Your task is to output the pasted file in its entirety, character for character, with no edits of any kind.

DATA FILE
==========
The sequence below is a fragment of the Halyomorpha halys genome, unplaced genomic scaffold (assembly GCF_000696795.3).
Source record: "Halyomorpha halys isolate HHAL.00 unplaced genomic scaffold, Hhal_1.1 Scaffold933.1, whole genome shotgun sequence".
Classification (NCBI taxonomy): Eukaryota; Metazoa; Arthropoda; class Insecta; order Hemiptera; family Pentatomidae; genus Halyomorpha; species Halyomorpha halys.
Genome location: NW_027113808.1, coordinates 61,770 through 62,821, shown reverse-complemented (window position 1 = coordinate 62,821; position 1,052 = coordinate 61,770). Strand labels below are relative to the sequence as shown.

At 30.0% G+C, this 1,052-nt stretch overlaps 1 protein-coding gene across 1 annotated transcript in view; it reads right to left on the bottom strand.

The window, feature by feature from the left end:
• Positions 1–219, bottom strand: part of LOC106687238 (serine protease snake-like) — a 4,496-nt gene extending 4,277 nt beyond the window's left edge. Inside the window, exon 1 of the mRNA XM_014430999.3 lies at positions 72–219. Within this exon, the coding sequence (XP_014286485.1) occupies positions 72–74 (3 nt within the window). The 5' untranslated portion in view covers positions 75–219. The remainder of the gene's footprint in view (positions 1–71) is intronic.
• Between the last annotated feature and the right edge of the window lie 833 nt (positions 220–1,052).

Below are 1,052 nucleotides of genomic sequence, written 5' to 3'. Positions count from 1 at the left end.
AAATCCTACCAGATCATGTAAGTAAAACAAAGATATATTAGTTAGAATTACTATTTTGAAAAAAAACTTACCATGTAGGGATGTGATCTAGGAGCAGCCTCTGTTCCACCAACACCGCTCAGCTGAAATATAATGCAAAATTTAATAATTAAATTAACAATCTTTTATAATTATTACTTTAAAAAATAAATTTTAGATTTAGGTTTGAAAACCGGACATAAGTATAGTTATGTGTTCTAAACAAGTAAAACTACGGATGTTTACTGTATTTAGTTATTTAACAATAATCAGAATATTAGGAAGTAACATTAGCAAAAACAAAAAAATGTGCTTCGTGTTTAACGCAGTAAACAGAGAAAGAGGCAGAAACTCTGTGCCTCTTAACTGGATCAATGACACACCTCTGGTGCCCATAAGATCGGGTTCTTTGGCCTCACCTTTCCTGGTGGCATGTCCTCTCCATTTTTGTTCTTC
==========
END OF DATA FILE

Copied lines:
The sequence below is a fragment of the Halyomorpha halys genome, unplaced genomic scaffold (assembly GCF_000696795.3).
Source record: "Halyomorpha halys isolate HHAL.00 unplaced genomic scaffold, Hhal_1.1 Scaffold933.1, whole genome shotgun sequence".
Classification (NCBI taxonomy): Eukaryota; Metazoa; Arthropoda; class Insecta; order Hemiptera; family Pentatomidae; genus Halyomorpha; species Halyomorpha halys.
Genome location: NW_027113808.1, coordinates 61,770 through 62,821, shown reverse-complemented (window position 1 = coordinate 62,821; position 1,052 = coordinate 61,770). Strand labels below are relative to the sequence as shown.

At 30.0% G+C, this 1,052-nt stretch overlaps 1 protein-coding gene across 1 annotated transcript in view; it reads right to left on the bottom strand.

The window, feature by feature from the left end:
• Positions 1–219, bottom strand: part of LOC106687238 (serine protease snake-like) — a 4,496-nt gene extending 4,277 nt beyond the window's left edge. Inside the window, exon 1 of the mRNA XM_014430999.3 lies at positions 72–219. Within this exon, the coding sequence (XP_014286485.1) occupies positions 72–74 (3 nt within the window). The 5' untranslated portion in view covers positions 75–219. The remainder of the gene's footprint in view (positions 1–71) is intronic.
• Between the last annotated feature and the right edge of the window lie 833 nt (positions 220–1,052).

Below are 1,052 nucleotides of genomic sequence, written 5' to 3'. Positions count from 1 at the left end.
AAATCCTACCAGATCATGTAAGTAAAACAAAGATATATTAGTTAGAATTACTATTTTGAAAAAAAACTTACCATGTAGGGATGTGATCTAGGAGCAGCCTCTGTTCCACCAACACCGCTCAGCTGAAATATAATGCAAAATTTAATAATTAAATTAACAATCTTTTATAATTATTACTTTAAAAAATAAATTTTAGATTTAGGTTTGAAAACCGGACATAAGTATAGTTATGTGTTCTAAACAAGTAAAACTACGGATGTTTACTGTATTTAGTTATTTAACAATAATCAGAATATTAGGAAGTAACATTAGCAAAAACAAAAAAATGTGCTTCGTGTTTAACGCAGTAAACAGAGAAAGAGGCAGAAACTCTGTGCCTCTTAACTGGATCAATGACACACCTCTGGTGCCCATAAGATCGGGTTCTTTGGCCTCACCTTTCCTGGTGGCATGTCCTCTCCATTTTTGTTCTTC